Each of the puzzles contain a picture that relates in some way to its role-playing elements. You can create pictures of slime monsters, axes and potions, as well as many more. Once each grid is complete, the pictures come to life with a wash of colour and animation to make it distinguishable; something that many Picross-styled games lack. What makes this puzzler distinctly different from other puzzlers though, is its addition of other factors that revolve open opening chests and battling monsters on your way to finding the solution to each problem posed. You begin each puzzle with three lives, denoted by a trio of hearts, or a total of accrued gold coins thus far. Depending on whether you are tasked with opening a chest or fighting a foe, these values decrease should you make a mistake on placing a square within the grid. Make a mistake on a chest and you lose some gold, do the same when fighting and you lose a portion of your heart.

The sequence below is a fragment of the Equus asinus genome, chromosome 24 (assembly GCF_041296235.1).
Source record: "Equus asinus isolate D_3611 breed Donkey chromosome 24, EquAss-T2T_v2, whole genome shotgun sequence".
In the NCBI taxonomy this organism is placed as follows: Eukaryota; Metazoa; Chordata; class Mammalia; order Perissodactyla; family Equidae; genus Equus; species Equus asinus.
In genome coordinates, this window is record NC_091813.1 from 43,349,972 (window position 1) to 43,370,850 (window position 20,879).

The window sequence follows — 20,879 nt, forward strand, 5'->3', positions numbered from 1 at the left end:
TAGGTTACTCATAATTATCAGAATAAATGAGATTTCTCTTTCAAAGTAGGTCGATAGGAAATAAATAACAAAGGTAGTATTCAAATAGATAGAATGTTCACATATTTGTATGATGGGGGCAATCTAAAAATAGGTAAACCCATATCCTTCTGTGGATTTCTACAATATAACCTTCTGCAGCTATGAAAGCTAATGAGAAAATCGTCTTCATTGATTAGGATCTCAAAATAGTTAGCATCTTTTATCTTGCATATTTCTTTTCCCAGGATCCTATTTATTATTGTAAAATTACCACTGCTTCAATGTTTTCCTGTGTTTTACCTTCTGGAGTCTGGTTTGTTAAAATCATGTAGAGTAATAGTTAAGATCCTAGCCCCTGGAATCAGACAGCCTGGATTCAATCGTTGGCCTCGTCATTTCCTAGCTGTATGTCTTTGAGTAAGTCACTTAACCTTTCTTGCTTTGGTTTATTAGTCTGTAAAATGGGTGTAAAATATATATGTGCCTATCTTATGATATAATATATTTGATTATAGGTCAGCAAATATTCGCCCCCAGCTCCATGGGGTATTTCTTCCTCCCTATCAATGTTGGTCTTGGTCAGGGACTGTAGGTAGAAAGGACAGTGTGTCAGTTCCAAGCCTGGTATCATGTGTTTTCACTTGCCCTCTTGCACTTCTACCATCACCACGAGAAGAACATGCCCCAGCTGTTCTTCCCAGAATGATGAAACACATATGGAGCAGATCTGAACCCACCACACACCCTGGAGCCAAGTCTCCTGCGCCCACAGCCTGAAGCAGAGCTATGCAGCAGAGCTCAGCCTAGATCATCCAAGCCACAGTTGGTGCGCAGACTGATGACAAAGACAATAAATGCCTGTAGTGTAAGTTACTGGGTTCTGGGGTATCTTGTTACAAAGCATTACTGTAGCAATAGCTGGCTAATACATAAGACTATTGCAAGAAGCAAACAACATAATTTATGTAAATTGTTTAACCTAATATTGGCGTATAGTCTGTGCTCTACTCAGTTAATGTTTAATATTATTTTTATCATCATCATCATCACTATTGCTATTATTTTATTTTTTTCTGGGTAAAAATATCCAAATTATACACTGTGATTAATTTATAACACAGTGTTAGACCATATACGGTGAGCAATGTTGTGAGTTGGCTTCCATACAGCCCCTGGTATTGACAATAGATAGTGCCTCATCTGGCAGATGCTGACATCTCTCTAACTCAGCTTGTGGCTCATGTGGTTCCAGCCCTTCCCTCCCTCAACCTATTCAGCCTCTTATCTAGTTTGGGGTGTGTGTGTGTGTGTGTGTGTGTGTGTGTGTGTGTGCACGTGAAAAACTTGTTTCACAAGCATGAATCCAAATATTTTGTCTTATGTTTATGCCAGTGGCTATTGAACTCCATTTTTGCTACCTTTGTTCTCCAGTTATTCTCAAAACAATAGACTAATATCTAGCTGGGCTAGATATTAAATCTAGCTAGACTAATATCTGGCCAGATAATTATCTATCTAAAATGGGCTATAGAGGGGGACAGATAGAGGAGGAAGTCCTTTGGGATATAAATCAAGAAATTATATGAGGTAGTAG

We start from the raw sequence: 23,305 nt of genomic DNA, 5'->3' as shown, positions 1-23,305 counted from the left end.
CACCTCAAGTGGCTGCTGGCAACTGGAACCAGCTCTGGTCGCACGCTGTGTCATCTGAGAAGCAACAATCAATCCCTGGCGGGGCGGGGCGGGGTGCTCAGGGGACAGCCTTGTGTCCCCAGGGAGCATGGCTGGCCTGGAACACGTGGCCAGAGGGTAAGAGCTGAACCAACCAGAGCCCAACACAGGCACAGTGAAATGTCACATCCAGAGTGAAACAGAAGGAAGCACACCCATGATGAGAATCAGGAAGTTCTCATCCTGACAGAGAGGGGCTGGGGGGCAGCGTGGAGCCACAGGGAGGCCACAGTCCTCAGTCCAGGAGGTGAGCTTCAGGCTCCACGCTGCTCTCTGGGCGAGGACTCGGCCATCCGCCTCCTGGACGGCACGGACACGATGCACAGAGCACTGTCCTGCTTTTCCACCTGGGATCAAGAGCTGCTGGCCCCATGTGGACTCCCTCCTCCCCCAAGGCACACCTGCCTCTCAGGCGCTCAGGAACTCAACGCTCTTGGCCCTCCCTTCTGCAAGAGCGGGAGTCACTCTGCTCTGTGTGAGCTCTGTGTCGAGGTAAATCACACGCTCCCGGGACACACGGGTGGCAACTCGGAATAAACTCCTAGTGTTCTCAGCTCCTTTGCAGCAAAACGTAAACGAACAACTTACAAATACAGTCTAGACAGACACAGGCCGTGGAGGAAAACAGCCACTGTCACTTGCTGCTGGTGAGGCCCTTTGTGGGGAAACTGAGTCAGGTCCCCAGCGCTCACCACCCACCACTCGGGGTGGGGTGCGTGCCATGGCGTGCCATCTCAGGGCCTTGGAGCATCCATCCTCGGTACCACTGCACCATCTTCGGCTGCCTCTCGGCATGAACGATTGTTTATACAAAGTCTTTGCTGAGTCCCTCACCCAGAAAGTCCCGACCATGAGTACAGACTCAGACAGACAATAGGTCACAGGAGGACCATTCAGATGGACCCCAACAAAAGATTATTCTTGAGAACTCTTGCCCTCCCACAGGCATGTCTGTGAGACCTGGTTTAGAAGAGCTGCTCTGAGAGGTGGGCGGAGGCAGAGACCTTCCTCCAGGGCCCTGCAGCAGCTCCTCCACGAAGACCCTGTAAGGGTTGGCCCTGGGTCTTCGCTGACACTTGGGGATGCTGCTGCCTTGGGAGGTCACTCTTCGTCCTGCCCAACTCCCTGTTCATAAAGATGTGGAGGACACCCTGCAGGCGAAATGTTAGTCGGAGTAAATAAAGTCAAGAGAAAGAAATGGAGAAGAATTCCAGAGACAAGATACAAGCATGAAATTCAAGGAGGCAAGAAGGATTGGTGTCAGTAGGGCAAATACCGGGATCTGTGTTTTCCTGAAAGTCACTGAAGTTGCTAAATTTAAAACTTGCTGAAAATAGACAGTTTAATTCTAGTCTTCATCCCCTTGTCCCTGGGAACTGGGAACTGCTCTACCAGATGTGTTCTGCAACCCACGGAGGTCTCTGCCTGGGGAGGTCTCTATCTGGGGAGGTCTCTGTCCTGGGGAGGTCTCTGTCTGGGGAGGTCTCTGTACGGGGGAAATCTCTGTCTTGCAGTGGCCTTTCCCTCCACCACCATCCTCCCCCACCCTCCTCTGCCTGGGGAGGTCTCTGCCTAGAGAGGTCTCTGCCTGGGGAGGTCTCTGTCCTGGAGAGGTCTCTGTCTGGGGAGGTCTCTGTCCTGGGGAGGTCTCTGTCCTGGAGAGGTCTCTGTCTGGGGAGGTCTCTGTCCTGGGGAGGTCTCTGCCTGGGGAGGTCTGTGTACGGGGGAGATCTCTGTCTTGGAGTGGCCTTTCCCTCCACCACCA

Chests offer a more relaxing style, leaving you to concentrate on solving the puzzle. Monsters, however, contain a life bar that needs to be whittled down, as well as an attack gauge that deals damage as it fills with time. In order to repel any attacks, any completed lines, whether vertically or horizontally produces an attack of your own. Complete the puzzle and you advance to the next stage, as well as defeat the monster that guards each picture. Should your foe deal enough damage, through you being too slow or making too many mistakes, and diminish your hearts, then you need to start the puzzle again. It offers a nice take on the puzzle genre and adds a genuine layer of urgency to solving each picture.